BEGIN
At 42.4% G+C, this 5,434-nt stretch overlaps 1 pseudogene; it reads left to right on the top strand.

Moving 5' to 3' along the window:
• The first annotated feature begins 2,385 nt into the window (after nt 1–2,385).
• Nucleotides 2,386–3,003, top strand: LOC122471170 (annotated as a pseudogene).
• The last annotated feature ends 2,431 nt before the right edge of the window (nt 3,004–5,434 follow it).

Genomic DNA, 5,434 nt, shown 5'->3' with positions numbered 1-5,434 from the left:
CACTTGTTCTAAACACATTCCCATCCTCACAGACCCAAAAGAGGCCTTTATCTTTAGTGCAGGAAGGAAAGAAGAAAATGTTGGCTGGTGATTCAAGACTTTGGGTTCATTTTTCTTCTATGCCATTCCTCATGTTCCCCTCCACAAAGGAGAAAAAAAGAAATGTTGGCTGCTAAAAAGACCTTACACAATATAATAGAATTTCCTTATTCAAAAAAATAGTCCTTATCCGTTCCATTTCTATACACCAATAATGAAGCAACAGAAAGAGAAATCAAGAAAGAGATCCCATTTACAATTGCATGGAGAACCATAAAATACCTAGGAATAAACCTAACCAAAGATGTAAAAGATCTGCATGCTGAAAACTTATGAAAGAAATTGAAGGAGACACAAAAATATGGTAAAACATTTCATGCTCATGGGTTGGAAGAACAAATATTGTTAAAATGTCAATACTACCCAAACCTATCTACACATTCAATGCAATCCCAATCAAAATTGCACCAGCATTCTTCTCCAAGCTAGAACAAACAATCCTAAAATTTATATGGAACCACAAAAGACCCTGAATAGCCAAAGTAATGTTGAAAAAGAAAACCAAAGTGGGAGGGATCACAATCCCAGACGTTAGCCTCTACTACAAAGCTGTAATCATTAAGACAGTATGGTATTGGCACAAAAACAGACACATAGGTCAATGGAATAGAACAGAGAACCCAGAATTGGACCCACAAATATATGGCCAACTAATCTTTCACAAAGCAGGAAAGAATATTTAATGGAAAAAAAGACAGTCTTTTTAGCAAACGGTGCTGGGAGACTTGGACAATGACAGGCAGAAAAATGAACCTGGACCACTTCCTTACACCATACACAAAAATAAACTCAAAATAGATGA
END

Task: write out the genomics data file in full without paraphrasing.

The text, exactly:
At 42.4% G+C, this 5,434-nt stretch overlaps 1 pseudogene; it reads left to right on the top strand.

Moving 5' to 3' along the window:
• The first annotated feature begins 2,385 nt into the window (after nt 1–2,385).
• Nucleotides 2,386–3,003, top strand: LOC122471170 (annotated as a pseudogene).
• The last annotated feature ends 2,431 nt before the right edge of the window (nt 3,004–5,434 follow it).

Genomic DNA, 5,434 nt, shown 5'->3' with positions numbered 1-5,434 from the left:
CACTTGTTCTAAACACATTCCCATCCTCACAGACCCAAAAGAGGCCTTTATCTTTAGTGCAGGAAGGAAAGAAGAAAATGTTGGCTGGTGATTCAAGACTTTGGGTTCATTTTTCTTCTATGCCATTCCTCATGTTCCCCTCCACAAAGGAGAAAAAAAGAAATGTTGGCTGCTAAAAAGACCTTACACAATATAATAGAATTTCCTTATTCAAAAAAATAGTCCTTATCCGTTCCATTTCTATACACCAATAATGAAGCAACAGAAAGAGAAATCAAGAAAGAGATCCCATTTACAATTGCATGGAGAACCATAAAATACCTAGGAATAAACCTAACCAAAGATGTAAAAGATCTGCATGCTGAAAACTTATGAAAGAAATTGAAGGAGACACAAAAATATGGTAAAACATTTCATGCTCATGGGTTGGAAGAACAAATATTGTTAAAATGTCAATACTACCCAAACCTATCTACACATTCAATGCAATCCCAATCAAAATTGCACCAGCATTCTTCTCCAAGCTAGAACAAACAATCCTAAAATTTATATGGAACCACAAAAGACCCTGAATAGCCAAAGTAATGTTGAAAAAGAAAACCAAAGTGGGAGGGATCACAATCCCAGACGTTAGCCTCTACTACAAAGCTGTAATCATTAAGACAGTATGGTATTGGCACAAAAACAGACACATAGGTCAATGGAATAGAACAGAGAACCCAGAATTGGACCCACAAATATATGGCCAACTAATCTTTCACAAAGCAGGAAAGAATATTTAATGGAAAAAAAGACAGTCTTTTTAGCAAACGGTGCTGGGAGACTTGGACAATGACAGGCAGAAAAATGAACCTGGACCACTTCCTTACACCATACACAAAAATAAACTCAAAATAGATGA